Lukeby Mike Raiter
Imagine you have been following Jesus. You have seen Him healing many sick people, and then He has fed you a wonderful meal of bread and fish. It may appear that being a disciple of Jesus means that all your problems will be solved and life, from this point on, will be easy. Jesus quickly corrects this misunderstanding of the character of discipleship.
Jesus is aware that the presence of large crowds does not necessarily mean there is genuine faith or understanding. He asks the disciples, “Who do the crowds say I am?” (v. 18). Then, as now, people have their opinions about Jesus. Today, some say He was a great moral teacher, a deeply spiritual man, or a prophet. Jesus then turns the question on the disciples, asking, “But what about you?” Peter, speaking for all the disciples, replies that Jesus is God’s Promised Ruler, the Messiah (v. 20).
Peter’s reply is right, but Jesus is aware that they may draw the wrong conclusions from this. They will assume it means that the road ahead will be marked by triumph and glory. Of course, one day Jesus will reign in honour and power, but that day is not yet. For the first time, He tells them that the Messiah’s road of entry to His kingdom must pass through betrayal, death, and resurrection. Before the crown, there must be the cross. Before glory, there must be Golgotha (v. 22).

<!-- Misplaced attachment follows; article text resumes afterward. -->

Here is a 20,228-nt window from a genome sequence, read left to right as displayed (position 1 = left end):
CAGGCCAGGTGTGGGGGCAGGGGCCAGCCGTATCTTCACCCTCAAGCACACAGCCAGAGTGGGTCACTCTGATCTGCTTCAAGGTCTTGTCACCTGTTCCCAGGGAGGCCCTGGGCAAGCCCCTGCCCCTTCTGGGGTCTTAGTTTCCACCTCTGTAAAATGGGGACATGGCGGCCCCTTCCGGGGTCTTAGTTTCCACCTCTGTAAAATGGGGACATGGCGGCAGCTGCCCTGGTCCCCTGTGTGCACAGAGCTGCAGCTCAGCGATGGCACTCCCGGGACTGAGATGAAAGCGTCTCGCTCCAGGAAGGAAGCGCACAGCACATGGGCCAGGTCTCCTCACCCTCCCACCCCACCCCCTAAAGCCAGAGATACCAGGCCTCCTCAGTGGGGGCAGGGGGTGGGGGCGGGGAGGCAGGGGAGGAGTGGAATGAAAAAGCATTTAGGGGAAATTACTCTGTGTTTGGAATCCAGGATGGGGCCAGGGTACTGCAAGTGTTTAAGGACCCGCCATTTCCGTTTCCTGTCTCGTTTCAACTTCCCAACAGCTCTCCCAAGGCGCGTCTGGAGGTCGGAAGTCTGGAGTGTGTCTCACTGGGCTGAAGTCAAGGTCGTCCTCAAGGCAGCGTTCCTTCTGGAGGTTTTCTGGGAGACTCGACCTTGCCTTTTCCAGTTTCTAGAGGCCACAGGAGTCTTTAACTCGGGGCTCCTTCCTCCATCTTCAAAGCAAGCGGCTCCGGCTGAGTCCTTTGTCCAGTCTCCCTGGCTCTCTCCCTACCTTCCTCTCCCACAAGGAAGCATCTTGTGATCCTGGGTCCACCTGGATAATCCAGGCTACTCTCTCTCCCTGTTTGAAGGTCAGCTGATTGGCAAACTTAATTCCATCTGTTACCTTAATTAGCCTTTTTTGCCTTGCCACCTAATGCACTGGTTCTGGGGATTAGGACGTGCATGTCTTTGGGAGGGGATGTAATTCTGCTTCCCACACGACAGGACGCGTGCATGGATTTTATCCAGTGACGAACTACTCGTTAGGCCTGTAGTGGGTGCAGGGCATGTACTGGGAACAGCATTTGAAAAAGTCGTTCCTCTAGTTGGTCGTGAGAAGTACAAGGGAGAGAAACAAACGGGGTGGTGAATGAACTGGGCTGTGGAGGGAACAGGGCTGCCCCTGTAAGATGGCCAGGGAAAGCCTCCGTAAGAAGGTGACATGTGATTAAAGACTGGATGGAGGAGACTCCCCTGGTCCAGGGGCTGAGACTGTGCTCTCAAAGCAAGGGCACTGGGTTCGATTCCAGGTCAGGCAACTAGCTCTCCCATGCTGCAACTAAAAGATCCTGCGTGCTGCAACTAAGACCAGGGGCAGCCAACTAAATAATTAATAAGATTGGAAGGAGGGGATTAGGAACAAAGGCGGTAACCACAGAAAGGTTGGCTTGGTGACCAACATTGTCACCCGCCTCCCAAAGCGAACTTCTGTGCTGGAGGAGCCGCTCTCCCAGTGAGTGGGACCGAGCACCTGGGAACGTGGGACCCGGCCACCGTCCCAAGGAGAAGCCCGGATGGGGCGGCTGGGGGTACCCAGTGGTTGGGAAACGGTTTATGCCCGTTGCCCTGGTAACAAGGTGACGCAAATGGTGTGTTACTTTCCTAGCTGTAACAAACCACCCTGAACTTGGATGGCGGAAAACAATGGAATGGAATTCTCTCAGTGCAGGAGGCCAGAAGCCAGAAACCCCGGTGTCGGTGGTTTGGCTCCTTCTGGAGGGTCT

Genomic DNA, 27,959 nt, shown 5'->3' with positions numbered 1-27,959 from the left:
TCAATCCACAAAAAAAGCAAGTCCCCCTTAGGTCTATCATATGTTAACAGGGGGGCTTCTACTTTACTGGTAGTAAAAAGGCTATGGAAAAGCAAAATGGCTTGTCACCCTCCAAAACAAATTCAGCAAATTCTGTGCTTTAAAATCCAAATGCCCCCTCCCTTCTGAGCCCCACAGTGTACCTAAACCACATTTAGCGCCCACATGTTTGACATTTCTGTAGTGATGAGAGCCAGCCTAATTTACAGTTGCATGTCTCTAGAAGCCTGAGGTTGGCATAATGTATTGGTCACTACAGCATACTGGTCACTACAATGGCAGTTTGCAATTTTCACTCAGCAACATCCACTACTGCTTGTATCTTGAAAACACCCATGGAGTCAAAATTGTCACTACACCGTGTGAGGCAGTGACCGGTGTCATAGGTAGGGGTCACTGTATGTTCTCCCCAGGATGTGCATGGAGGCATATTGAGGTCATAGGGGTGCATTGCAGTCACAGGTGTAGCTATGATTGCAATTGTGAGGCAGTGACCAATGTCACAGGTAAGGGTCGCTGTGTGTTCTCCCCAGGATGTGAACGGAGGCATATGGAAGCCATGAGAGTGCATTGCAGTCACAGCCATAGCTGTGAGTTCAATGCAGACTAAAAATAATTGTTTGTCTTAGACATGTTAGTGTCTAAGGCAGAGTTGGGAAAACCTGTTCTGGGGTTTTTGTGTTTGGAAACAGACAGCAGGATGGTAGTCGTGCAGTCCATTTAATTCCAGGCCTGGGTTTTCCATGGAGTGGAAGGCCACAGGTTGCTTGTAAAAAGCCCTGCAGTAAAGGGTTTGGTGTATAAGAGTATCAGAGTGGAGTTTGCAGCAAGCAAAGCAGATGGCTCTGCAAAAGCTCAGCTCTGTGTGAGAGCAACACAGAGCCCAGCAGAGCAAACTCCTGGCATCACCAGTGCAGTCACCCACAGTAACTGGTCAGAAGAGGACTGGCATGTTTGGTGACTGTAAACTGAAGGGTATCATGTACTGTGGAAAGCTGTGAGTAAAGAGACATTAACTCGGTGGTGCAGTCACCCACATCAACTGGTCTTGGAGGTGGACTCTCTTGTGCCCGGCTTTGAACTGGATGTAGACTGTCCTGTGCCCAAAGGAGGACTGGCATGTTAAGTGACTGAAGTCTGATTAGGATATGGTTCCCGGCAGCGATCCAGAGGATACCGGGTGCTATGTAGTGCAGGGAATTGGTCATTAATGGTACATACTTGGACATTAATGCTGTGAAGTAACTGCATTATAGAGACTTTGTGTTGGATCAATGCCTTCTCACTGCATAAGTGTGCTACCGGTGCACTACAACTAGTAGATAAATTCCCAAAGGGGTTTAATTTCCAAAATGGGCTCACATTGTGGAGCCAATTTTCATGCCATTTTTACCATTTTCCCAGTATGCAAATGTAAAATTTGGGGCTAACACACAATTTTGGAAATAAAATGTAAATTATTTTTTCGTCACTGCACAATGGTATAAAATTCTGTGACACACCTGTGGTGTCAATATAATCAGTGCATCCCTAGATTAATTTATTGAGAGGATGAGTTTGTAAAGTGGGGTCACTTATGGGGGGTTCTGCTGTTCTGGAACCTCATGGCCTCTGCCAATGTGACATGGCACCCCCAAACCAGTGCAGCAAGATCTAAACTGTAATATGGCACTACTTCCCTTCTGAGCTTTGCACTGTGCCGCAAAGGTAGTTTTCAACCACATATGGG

What is true for the Master must also be true for the disciples. They must deny themselves, saying “no” to their own agendas and “yes” to the agenda of the kingdom (v. 23). If Jesus must, literally, carry a cross to enter His glory, then those who walk the road He walks must, metaphorically, do the same. They must be willing to bear ridicule and rejection.
Discipleship may even involve paying the ultimate price: one’s own life. Yet, even that is a small price to pay when the promise is eternal life. The choice is stark: bear the shame of being a disciple now, or accept the world’s approval and God’s “shame” on the last day (v. 26).
What does it mean for you to deny yourself, take up your cross, and follow Jesus (v. 23)?
What are the occasions when we may be tempted to be ashamed of Jesus and His words (v. 26)?